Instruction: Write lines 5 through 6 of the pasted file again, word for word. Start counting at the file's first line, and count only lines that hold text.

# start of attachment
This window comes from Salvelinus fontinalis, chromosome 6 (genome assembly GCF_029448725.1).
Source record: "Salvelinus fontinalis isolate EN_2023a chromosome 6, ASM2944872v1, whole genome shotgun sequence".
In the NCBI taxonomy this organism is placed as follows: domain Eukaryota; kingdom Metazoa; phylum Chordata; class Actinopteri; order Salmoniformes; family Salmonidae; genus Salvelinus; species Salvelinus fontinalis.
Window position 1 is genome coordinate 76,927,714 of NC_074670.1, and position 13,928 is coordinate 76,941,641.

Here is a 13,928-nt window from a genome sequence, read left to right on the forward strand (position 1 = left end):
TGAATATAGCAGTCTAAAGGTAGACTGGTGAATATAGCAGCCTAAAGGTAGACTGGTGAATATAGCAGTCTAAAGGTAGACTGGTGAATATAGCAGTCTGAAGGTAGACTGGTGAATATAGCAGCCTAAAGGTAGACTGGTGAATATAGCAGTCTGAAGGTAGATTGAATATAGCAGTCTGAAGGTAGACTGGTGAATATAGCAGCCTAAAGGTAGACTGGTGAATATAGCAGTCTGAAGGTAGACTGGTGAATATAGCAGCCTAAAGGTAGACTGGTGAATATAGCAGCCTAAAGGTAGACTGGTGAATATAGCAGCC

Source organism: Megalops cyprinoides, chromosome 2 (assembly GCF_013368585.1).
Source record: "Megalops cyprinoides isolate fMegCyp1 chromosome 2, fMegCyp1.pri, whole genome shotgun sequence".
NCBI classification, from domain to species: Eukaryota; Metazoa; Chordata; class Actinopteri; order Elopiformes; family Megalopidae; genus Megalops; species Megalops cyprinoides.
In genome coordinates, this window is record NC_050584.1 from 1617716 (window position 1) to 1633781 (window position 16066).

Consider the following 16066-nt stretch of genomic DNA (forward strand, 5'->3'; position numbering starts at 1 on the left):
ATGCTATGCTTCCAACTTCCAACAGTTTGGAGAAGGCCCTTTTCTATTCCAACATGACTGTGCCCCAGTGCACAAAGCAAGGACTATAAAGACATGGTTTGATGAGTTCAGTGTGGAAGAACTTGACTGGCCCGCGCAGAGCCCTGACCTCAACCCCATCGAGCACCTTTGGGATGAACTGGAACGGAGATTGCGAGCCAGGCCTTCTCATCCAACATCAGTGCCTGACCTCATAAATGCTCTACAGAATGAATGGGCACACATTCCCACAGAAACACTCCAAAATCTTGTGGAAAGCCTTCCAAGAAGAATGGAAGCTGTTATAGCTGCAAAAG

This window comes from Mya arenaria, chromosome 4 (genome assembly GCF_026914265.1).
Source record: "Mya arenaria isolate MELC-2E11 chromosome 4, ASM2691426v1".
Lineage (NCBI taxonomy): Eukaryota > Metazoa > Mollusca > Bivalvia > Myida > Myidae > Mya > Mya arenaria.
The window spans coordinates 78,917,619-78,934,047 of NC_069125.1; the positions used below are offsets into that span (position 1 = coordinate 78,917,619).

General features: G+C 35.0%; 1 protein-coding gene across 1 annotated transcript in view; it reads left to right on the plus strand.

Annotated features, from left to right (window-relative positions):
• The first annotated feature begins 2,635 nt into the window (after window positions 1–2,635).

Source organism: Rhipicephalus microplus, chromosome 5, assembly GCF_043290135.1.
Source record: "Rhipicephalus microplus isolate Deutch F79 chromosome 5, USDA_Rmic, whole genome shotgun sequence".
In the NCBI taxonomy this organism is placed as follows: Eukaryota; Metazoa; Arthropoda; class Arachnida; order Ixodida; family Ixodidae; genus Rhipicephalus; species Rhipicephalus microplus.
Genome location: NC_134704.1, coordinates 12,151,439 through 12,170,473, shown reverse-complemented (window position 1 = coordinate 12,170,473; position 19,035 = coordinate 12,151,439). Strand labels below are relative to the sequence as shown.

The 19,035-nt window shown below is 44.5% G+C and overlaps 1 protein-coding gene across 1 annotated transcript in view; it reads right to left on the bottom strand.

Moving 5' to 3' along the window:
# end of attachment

Here is a 13,928-nt window from a genome sequence, read left to right on the forward strand (position 1 = left end):
TGAATATAGCAGTCTAAAGGTAGACTGGTGAATATAGCAGCCTAAAGGTAGACTGGTGAATATAGCAGTCTAAAGGTAGACTGGTGAATATAGCAGTCTGAAGGTAGACTGGTGAATATAGCAGCCTAAAGGTAGACTGGTGAATATAGCAGTCTGAAGGTAGATTGAATATAGCAGTCTGAAGGTAGACTGGTGAATATAGCAGCCTAAAGGTAGACTGGTGAATATAGCAGTCTGAAGGTAGACTGGTGAATATAGCAGCCTAAAGGTAGACTGGTGAATATAGCAGCCTAAAGGTAGACTGGTGAATATAGCAGCC